All in all, the Film is good.  Director Peter Yates- of Krull fame- was a good fit.  All it needs is a freeze frame ending.  Perfect!

Next up, Fiction vs. Fiction returns with a bit of twist.  Let me cover a Film and...its Comic Adaptation.  Stay tuned...

Thursday, July 11, 2024

Tubi Thursday: Malatesta's Carnival of Blood (1973/2000)

 If you thought that Carnival of Souls was trippy and esoteric...you were right.
Now imagine it was made by H.G. Lewis while he was on Acid non-stop and you get...


The Film is about a Carnival.

It is run by a guy named Blood.
It is owned by a guy named Malatesta.

Sure- that all makes sense.

A couple work there, but have an ulterior motive- to find their missing son.
He went missing here, you see.

We also get a young Couple who wonder about the strange disappearances and get chased around.

Weirdly, they just kind of return to work the next day like nothing happened.

No survival instincts there!

The most common culprit is this weird guy named Stick Man.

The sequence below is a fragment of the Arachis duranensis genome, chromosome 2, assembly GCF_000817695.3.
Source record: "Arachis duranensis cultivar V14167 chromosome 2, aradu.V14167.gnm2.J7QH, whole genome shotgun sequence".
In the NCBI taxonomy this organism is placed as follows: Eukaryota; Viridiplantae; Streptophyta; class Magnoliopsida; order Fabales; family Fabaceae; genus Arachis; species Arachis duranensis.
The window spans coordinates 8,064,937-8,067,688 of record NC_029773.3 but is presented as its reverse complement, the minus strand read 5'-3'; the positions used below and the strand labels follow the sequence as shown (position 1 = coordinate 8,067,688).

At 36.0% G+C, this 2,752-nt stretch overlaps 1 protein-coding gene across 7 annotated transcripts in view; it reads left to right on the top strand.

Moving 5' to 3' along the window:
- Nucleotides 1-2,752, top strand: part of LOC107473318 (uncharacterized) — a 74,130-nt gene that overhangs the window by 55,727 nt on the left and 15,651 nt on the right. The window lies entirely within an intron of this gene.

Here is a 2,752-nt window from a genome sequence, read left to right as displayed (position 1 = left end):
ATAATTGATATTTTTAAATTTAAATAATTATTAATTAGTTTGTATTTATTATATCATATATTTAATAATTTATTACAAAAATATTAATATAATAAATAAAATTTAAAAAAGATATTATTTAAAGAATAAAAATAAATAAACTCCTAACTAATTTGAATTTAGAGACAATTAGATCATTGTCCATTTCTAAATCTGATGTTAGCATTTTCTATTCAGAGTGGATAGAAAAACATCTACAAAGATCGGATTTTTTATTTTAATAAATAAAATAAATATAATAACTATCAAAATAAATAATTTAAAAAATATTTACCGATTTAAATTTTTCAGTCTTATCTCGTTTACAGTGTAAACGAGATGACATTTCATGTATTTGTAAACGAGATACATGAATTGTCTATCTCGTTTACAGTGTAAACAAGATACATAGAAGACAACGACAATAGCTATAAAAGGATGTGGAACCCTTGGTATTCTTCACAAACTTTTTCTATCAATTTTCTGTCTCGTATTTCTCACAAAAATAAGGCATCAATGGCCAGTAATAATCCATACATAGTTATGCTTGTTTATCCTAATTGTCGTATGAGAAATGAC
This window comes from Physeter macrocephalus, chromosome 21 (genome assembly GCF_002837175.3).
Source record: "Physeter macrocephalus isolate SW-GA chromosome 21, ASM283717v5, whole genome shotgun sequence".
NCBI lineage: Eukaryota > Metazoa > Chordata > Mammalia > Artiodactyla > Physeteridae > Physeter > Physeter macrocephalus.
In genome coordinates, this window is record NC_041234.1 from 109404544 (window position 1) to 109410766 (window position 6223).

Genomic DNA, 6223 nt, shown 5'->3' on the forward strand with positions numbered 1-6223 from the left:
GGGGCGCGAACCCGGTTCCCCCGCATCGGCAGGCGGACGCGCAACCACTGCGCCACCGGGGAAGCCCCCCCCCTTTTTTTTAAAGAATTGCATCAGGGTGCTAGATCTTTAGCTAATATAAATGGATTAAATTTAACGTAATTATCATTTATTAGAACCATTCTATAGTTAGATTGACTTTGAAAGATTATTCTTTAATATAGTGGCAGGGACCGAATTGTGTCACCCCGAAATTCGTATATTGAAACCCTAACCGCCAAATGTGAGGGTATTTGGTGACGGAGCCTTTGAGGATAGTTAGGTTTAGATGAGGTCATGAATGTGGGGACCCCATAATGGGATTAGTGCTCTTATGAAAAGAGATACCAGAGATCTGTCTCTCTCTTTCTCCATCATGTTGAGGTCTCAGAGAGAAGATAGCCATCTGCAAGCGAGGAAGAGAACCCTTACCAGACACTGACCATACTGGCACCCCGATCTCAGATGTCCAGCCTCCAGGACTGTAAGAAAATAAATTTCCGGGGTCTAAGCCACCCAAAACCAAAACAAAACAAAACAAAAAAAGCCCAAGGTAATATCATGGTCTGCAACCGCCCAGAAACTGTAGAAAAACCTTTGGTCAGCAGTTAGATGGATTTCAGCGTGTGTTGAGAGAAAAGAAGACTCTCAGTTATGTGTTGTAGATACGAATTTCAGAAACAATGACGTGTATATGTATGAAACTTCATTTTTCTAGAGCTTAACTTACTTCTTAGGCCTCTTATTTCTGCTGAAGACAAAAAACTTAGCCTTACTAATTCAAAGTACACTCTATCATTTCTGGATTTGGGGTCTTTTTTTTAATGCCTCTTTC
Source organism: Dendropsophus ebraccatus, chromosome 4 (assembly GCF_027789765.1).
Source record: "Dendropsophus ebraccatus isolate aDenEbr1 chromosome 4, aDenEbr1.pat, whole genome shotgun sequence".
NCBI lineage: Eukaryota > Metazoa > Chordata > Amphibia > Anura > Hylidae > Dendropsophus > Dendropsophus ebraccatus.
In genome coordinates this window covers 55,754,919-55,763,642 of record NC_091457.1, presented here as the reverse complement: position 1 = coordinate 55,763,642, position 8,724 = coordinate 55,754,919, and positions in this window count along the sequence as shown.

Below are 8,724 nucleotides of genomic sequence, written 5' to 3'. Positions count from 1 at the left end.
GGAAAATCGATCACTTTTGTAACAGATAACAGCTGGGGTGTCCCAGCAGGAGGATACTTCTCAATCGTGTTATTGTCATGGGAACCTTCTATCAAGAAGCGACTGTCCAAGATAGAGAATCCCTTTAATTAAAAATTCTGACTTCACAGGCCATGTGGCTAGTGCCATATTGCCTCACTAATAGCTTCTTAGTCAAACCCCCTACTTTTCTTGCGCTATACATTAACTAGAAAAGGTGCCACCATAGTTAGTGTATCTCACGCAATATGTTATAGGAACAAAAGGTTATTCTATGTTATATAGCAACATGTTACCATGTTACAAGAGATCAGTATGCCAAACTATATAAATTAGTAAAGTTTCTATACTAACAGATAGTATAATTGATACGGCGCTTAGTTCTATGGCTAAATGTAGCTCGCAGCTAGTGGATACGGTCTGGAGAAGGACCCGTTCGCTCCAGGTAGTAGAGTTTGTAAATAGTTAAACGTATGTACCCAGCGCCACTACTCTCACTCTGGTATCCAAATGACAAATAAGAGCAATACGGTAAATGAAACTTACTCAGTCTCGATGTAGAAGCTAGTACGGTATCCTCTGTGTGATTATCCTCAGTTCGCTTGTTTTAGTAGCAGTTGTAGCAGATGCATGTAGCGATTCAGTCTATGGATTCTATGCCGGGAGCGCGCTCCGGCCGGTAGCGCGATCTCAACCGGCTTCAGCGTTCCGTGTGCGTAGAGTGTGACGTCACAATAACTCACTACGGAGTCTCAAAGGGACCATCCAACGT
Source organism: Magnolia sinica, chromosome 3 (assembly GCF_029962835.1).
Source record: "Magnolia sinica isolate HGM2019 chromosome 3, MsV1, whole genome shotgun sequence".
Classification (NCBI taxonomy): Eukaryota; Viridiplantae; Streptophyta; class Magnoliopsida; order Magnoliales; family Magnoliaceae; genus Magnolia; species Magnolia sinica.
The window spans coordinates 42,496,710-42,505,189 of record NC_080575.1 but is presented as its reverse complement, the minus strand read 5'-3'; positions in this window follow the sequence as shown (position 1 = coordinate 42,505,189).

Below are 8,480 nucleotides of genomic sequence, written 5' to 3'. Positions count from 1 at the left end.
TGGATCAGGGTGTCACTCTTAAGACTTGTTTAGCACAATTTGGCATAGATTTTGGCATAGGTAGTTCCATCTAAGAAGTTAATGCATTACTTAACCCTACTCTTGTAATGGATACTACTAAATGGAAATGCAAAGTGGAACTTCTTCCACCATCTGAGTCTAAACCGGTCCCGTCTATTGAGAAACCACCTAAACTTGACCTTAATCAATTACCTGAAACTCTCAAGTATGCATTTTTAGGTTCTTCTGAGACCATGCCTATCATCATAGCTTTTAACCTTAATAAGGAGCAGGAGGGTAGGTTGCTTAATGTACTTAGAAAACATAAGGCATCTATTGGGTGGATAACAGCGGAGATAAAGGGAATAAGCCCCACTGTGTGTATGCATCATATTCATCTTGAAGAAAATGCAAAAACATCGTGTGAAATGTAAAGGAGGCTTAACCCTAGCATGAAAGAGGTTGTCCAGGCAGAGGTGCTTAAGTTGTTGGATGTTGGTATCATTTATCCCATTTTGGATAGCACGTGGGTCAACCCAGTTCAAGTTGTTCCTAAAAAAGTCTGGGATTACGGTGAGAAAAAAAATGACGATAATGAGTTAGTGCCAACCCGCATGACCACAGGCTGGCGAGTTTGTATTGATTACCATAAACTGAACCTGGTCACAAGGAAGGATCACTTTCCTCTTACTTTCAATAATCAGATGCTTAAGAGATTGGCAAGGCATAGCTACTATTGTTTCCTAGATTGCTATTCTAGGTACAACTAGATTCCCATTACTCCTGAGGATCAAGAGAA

He looks like a Zombie and stabs you with a stick.

Truth in advertising, I guess.

The Film just kind of meanders around following a woman who gets lost, the random cannibal hobos, Mr. Blood and, oh yeah, Herve Villechaize!

He randomly appears and then he's gone.
He returns later- don't worry.

Things are obviously not safe here, but, also, we never quite see anyone around.

Oh right- the Budget was like $1,000.

Who will live?
Who will die?
Will you be able to follow any of this?

To find out, stream it now or buy the...Blu-Ray?!?  Yes, this too got a Blu-Ray release.

This one...was strange.  It was very strange.

Some background first...
It was made and released in 1973.  It got a limited run at a Drive-In or two.  
Thanks to what they called disastrous audience feedback, the full release was scrapped and copies burned.

In spite of that, a copy was found in 2000 and put out on video.